Mr Key noted that the church community had held out their hands up to help and said there was a way the community could help, either by volunteering with the refugee resettlement services or by donations. He said people should contact the Red Cross if they wished to help. The most important thing was to make the Syrians feels welcome and safe.

Mr Key said many of the refugees wanted to return to Syria when the conflict ended.

He said he was reluctant to permanently increase the quota until after a thorough review next year. Increasing it to 1000 could leave the Government without the flexibility to provide for emergency intakes above that quota.

"It doesn't mean you can never do more or increase that capacity, but at the moment this is stretching the system."

Any further would require an expansion of the Mangere resettlement centre, at which all new refugees spend their first six weeks.

"Welcome but overdue" first step

The boom in the number of Syrian refugees that will be accepted into New Zealand has been labelled a "welcome but overdue" first step.

Amnesty International said the life-saving initiative had been too long in the pipeline.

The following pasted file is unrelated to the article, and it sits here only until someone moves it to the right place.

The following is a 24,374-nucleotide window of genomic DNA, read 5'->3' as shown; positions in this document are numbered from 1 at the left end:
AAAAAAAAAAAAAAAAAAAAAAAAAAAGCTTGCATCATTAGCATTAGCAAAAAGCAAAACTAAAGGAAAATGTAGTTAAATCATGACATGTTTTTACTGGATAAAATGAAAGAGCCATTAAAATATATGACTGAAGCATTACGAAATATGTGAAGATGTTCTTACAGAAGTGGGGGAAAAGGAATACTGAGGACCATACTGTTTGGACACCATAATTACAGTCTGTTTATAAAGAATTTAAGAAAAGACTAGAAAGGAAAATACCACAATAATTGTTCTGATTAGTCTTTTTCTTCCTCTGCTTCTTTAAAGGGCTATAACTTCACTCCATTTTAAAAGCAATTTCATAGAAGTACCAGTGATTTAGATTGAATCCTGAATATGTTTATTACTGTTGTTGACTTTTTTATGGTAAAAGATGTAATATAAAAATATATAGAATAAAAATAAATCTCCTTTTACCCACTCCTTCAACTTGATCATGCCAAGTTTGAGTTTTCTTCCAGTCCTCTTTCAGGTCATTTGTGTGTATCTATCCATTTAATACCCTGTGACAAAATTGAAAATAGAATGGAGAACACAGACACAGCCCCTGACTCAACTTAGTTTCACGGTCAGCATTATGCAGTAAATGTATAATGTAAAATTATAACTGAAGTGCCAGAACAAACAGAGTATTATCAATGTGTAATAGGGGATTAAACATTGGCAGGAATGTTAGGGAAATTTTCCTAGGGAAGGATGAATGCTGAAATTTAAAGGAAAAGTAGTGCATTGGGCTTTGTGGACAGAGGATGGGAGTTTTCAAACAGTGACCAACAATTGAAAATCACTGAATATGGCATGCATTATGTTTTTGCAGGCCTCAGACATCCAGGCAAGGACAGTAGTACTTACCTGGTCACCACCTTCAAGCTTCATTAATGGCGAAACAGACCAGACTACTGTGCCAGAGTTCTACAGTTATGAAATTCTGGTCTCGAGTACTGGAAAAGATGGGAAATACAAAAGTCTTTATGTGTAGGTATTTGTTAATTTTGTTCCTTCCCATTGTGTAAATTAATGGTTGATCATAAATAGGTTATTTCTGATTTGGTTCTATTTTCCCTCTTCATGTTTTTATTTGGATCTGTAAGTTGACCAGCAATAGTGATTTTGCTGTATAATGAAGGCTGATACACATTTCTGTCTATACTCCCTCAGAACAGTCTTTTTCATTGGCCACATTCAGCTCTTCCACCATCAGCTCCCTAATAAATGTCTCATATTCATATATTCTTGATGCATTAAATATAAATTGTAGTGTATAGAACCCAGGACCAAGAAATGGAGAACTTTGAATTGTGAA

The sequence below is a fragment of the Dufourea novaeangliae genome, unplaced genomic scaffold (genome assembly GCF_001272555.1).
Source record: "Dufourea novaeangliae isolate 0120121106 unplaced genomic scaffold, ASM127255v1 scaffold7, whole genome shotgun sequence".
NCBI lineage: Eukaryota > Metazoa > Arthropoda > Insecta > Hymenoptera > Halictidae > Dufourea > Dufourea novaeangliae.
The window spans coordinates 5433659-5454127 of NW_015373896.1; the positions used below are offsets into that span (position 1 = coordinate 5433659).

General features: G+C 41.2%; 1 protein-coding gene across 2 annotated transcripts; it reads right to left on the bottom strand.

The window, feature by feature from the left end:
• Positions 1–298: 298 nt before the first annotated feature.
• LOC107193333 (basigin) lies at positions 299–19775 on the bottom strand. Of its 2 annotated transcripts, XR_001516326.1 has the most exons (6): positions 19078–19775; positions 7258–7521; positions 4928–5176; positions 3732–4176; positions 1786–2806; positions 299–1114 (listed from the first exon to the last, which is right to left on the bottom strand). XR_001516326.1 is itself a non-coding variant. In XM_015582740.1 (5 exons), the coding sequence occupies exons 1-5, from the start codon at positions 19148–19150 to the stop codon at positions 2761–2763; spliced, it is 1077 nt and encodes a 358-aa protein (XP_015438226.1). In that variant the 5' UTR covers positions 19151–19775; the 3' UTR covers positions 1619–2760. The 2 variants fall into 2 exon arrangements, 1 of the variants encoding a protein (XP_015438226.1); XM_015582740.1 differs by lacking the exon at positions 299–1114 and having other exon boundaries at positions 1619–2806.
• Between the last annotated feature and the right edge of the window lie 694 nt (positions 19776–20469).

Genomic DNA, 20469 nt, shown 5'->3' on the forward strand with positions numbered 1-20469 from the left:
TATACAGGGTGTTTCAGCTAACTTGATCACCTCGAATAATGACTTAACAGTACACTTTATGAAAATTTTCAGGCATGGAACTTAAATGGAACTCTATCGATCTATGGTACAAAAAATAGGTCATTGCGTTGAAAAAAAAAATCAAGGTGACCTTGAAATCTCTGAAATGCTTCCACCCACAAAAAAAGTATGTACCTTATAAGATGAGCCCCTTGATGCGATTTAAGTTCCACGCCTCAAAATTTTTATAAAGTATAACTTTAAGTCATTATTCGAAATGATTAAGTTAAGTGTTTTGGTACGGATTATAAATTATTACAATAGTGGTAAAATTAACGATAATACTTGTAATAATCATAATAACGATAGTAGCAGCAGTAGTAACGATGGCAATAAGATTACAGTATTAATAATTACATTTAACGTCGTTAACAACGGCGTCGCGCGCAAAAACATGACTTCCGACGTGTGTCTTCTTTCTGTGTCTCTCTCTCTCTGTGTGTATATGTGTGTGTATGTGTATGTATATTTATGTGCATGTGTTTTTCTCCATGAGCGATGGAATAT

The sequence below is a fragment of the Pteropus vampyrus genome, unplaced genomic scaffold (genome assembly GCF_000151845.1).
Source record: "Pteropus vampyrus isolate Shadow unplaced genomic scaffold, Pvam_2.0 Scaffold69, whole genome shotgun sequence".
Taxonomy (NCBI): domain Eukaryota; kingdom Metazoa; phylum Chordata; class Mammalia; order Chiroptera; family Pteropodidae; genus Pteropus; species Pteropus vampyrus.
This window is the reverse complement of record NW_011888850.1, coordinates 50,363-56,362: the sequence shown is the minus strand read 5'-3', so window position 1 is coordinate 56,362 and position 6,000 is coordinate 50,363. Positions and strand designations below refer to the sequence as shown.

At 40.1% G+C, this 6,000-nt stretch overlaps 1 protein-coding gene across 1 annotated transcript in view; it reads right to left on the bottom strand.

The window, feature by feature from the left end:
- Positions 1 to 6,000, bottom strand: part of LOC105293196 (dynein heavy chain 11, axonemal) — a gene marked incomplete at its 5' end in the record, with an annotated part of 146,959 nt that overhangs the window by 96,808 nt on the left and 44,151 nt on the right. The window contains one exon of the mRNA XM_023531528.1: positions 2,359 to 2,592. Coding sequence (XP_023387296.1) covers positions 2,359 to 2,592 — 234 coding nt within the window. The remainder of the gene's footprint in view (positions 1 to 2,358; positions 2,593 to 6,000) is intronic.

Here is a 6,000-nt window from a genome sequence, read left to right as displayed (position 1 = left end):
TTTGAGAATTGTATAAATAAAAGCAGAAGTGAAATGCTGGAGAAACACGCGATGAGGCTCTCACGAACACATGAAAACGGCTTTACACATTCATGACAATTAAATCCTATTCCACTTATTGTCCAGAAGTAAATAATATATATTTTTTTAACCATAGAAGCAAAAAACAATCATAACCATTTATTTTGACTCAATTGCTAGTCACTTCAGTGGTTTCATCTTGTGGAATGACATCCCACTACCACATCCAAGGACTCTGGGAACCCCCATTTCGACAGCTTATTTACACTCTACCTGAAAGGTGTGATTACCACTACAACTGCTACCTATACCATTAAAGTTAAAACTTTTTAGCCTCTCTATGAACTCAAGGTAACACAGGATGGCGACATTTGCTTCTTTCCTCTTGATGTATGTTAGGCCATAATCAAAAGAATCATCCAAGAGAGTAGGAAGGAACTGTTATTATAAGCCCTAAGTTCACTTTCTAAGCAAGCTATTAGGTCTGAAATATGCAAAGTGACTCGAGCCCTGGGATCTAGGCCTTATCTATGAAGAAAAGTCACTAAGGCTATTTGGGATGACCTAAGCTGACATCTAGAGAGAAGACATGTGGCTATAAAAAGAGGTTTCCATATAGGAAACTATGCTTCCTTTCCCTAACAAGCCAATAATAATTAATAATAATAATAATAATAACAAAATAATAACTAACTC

Executive director Grant Bayldon said New Zealand was "well out of step" with other countries, sitting at 90th in the world on per capita intake of refugees.

"[It is] a welcome and overdue first step.

"The worst global refugee crisis in 70 years requires an urgent and significant response...Doubling our refugee quota is the least we can do after 28 years without an increase," Mr Bayldon said.

The NGO Disaster Relief Forum said the increase was welcome, but agreed the permanent refugee quote should be doubled.

Chairman Ian McInnes said increasing refugee numbers were now at unprecedented levels.

"It is a shame that it has taken the well-publicised photo and story of a death of a child on a beach to wake us up to the desperation of refugees," Mr McInnes said.

"While the emergency package is good news for some of the many fleeing the Syria conflict, raising the permanent quota can help refugees in other hot spots around the globe."

Green Party co-leader James Shaw said New Zealand's refugee quota was "embarrassingly low".

The party would be seeking to introduce a member bill immediately which would increase New Zealand's refugee quota to 1000, he said.

United Future leader Peter Dunne also agreed there was a need to adjust the annual quota - suggesting an urgent task force be created to ensure refugees who arrive on New Zealand shores would be able to settle quickly.

"It would also demonstrate that our various communities are willing to play a practical part that goes beyond mere talk in helping resolve today's major international problems - in a short, a win-win solution," he said.